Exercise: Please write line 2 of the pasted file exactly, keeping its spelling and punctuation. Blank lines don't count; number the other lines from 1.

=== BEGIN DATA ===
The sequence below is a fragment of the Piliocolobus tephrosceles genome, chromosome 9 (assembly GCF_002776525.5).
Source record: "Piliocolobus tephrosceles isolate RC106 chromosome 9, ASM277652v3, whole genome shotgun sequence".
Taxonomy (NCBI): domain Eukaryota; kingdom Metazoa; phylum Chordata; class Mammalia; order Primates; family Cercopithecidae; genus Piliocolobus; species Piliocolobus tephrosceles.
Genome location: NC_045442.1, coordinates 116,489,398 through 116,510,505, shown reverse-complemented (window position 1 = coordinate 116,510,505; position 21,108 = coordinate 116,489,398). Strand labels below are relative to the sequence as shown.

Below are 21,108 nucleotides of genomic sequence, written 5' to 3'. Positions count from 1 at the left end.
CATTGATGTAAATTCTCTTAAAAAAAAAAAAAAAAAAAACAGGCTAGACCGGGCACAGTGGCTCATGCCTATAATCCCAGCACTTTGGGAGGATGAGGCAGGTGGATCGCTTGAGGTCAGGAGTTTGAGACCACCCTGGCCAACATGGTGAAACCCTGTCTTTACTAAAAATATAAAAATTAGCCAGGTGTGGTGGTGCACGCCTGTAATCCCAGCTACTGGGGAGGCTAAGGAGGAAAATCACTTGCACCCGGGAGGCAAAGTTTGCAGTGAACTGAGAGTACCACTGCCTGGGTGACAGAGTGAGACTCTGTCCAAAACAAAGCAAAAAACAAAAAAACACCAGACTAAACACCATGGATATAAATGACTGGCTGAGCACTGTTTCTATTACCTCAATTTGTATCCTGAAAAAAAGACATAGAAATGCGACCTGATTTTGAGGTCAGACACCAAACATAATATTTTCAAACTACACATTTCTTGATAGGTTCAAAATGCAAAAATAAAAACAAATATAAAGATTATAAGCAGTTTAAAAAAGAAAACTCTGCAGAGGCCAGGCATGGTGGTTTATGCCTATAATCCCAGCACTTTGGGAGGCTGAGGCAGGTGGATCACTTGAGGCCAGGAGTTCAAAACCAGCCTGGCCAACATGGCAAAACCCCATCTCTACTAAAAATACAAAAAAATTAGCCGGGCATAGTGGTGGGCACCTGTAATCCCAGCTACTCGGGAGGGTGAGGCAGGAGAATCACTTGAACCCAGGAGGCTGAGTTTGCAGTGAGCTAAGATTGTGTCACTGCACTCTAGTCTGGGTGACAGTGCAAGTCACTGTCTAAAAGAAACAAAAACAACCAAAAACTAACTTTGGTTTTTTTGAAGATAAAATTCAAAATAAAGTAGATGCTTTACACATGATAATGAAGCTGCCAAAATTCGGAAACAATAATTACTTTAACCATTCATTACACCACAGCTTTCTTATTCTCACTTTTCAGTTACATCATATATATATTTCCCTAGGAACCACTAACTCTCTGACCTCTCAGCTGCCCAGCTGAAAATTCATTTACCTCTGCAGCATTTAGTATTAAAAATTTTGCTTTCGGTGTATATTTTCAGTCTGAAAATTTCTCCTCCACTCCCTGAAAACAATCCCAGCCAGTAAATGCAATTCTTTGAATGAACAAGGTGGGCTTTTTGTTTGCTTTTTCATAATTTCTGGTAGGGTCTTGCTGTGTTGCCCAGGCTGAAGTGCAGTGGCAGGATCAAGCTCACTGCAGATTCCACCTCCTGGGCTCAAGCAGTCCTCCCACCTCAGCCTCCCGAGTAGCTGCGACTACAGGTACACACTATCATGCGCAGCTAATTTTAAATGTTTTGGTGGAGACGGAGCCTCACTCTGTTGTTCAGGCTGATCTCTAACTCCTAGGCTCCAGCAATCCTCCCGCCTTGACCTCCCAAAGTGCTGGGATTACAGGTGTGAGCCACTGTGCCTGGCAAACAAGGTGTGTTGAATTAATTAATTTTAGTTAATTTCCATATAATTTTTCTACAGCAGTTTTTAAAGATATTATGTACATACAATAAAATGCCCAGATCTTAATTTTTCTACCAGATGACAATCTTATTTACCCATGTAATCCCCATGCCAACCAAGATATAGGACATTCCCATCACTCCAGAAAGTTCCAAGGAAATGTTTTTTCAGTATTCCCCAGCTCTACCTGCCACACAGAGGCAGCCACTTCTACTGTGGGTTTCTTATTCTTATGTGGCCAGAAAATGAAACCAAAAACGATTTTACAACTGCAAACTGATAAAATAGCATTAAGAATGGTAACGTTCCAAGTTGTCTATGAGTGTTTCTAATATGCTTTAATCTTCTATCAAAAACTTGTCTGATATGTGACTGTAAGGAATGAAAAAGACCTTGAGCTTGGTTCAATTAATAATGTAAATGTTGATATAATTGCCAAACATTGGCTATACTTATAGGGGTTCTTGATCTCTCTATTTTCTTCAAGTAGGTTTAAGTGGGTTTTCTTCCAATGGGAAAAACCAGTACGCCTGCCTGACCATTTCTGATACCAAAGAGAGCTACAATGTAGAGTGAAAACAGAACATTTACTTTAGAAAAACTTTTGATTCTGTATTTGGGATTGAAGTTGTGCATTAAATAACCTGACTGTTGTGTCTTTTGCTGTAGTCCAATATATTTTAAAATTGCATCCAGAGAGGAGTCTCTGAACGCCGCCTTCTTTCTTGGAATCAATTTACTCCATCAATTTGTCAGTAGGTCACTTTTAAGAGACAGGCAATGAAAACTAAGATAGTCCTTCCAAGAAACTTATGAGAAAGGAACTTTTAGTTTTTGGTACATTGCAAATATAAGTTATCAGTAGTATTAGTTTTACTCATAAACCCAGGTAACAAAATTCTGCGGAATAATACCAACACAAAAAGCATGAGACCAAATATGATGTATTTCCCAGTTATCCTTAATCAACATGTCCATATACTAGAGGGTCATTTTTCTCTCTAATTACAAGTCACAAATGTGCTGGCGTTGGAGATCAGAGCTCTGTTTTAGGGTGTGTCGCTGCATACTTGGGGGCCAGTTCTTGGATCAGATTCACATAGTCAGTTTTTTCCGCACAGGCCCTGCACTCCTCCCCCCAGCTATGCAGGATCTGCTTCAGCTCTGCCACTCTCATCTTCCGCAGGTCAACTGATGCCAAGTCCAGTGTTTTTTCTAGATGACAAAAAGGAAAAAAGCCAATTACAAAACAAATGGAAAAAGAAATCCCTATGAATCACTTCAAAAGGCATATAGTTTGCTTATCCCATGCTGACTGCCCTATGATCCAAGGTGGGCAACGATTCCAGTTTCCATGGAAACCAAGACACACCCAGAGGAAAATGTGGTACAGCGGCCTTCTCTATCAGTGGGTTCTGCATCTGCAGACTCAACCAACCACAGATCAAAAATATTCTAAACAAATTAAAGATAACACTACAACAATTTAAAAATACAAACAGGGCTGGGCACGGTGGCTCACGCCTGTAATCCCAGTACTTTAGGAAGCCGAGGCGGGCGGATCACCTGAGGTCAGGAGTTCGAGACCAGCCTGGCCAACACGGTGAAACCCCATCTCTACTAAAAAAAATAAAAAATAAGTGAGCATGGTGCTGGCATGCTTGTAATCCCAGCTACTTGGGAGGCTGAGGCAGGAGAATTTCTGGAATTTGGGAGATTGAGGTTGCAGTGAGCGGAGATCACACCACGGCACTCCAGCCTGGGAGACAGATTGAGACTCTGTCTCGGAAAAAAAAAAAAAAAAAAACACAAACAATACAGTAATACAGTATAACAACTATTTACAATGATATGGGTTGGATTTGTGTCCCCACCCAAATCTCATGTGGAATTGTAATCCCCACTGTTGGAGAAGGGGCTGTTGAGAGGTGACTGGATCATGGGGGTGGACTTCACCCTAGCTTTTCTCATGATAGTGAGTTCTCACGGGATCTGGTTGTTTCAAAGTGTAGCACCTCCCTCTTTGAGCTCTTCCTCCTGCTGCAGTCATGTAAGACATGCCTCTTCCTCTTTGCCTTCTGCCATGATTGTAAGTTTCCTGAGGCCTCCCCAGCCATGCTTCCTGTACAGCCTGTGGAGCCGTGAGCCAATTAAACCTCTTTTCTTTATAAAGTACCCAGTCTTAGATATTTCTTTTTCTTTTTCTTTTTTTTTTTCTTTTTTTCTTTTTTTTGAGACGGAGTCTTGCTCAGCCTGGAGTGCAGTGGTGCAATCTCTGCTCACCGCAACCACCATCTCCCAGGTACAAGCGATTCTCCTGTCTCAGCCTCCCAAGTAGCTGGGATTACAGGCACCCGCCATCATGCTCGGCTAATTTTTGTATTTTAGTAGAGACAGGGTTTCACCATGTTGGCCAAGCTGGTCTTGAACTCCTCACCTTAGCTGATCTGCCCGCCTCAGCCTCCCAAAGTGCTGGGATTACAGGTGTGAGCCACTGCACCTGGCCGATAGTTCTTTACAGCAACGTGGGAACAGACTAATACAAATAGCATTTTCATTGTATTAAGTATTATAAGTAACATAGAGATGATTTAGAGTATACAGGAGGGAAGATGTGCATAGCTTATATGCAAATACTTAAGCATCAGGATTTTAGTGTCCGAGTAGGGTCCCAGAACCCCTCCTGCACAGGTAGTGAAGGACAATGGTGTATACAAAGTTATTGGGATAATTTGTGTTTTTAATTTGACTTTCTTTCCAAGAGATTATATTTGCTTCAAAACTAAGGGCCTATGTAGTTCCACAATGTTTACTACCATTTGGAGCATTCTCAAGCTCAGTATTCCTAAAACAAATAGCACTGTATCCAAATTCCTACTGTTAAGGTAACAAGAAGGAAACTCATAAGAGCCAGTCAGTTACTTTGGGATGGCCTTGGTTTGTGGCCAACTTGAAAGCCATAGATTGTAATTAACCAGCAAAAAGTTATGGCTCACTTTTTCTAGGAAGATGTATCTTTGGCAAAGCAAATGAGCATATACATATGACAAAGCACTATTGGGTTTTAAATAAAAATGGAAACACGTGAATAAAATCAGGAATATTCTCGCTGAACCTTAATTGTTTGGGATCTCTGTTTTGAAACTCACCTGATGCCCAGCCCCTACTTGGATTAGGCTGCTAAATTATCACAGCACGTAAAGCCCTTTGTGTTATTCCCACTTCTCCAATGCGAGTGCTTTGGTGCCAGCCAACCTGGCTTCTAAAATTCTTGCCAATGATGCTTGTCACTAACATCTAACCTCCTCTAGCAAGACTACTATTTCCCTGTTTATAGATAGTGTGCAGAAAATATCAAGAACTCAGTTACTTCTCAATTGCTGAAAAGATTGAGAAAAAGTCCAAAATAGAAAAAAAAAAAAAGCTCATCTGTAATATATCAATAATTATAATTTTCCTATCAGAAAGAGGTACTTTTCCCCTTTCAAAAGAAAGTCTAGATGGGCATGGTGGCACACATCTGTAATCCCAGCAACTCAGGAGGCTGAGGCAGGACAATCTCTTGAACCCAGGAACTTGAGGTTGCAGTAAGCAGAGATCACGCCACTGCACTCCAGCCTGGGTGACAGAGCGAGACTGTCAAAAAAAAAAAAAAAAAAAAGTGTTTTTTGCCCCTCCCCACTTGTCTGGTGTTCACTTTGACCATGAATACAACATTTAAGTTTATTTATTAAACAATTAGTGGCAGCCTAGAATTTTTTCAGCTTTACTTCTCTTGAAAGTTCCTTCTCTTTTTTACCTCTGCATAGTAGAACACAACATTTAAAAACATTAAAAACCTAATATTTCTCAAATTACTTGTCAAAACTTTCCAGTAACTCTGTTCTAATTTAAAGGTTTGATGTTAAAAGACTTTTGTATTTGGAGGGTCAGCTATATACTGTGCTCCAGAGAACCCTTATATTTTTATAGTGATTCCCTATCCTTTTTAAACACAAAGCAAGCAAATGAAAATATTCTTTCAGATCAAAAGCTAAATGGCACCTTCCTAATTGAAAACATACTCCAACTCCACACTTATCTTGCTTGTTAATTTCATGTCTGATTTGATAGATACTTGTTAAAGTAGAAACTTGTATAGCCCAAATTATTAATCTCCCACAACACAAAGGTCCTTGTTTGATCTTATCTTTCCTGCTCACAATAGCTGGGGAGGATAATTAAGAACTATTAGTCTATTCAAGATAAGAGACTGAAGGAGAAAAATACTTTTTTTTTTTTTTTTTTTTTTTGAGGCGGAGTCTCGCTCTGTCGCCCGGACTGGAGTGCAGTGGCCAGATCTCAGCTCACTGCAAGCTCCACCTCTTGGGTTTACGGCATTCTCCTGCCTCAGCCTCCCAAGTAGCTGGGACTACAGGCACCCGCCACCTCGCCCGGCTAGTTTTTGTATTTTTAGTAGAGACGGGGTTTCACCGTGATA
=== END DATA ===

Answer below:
Source record: "Piliocolobus tephrosceles isolate RC106 chromosome 9, ASM277652v3, whole genome shotgun sequence".